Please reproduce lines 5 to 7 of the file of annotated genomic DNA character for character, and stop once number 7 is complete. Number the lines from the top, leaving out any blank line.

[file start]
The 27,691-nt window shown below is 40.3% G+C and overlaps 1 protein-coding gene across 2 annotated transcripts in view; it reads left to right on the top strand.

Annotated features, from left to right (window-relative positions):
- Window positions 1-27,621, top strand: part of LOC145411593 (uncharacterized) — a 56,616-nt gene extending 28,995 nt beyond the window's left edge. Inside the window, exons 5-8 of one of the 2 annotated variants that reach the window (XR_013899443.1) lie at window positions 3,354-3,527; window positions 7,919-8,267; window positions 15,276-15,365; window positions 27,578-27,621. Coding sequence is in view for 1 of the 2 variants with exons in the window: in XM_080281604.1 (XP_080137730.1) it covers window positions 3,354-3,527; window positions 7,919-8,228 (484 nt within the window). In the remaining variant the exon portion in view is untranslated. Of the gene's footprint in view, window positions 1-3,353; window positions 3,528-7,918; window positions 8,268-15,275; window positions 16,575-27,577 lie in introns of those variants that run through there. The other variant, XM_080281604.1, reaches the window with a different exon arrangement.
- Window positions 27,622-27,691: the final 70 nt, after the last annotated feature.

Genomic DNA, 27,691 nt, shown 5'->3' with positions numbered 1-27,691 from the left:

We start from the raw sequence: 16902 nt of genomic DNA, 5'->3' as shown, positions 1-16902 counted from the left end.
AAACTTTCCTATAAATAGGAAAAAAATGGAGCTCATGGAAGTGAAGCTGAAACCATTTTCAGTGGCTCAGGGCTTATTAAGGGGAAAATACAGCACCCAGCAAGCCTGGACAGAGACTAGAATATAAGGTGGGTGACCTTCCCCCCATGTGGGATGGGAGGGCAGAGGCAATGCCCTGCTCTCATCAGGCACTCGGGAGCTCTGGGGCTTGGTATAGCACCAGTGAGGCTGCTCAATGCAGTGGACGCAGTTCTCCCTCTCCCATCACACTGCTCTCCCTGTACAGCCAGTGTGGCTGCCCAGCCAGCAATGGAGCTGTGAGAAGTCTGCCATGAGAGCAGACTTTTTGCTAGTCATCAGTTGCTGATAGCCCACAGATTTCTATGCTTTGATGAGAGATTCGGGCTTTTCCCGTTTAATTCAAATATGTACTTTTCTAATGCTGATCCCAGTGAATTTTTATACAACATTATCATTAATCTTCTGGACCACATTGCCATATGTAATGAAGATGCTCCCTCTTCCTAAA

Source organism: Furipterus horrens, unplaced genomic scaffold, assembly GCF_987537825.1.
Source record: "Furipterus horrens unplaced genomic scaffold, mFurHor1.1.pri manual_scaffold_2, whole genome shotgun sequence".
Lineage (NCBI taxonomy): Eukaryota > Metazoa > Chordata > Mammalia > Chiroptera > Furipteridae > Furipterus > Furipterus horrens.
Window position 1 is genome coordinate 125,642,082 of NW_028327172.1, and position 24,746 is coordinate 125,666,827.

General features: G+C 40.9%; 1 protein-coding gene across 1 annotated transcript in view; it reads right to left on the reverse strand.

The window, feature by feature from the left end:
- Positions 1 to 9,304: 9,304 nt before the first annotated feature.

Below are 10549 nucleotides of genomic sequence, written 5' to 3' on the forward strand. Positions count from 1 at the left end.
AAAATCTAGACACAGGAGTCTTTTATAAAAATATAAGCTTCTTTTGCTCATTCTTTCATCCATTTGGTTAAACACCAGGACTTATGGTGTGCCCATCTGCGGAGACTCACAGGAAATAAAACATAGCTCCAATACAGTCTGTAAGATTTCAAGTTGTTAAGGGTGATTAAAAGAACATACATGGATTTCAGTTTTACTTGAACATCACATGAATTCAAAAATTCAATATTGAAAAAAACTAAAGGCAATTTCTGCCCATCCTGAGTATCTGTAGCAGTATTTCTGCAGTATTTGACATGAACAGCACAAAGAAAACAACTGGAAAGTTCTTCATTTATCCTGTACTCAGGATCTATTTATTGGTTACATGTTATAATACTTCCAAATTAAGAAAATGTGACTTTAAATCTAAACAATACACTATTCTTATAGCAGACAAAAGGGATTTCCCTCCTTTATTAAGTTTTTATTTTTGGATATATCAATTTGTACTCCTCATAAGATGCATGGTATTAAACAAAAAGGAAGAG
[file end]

Genomic DNA, 27,691 nt, shown 5'->3' with positions numbered 1-27,691 from the left:

We start from the raw sequence: 16902 nt of genomic DNA, 5'->3' as shown, positions 1-16902 counted from the left end.
AAACTTTCCTATAAATAGGAAAAAAATGGAGCTCATGGAAGTGAAGCTGAAACCATTTTCAGTGGCTCAGGGCTTATTAAGGGGAAAATACAGCACCCAGCAAGCCTGGACAGAGACTAGAATATAAGGTGGGTGACCTTCCCCCCATGTGGGATGGGAGGGCAGAGGCAATGCCCTGCTCTCATCAGGCACTCGGGAGCTCTGGGGCTTGGTATAGCACCAGTGAGGCTGCTCAATGCAGTGGACGCAGTTCTCCCTCTCCCATCACACTGCTCTCCCTGTACAGCCAGTGTGGCTGCCCAGCCAGCAATGGAGCTGTGAGAAGTCTGCCATGAGAGCAGACTTTTTGCTAGTCATCAGTTGCTGATAGCCCACAGATTTCTATGCTTTGATGAGAGATTCGGGCTTTTCCCGTTTAATTCAAATATGTACTTTTCTAATGCTGATCCCAGTGAATTTTTATACAACATTATCATTAATCTTCTGGACCACATTGCCATATGTAATGAAGATGCTCCCTCTTCCTAAA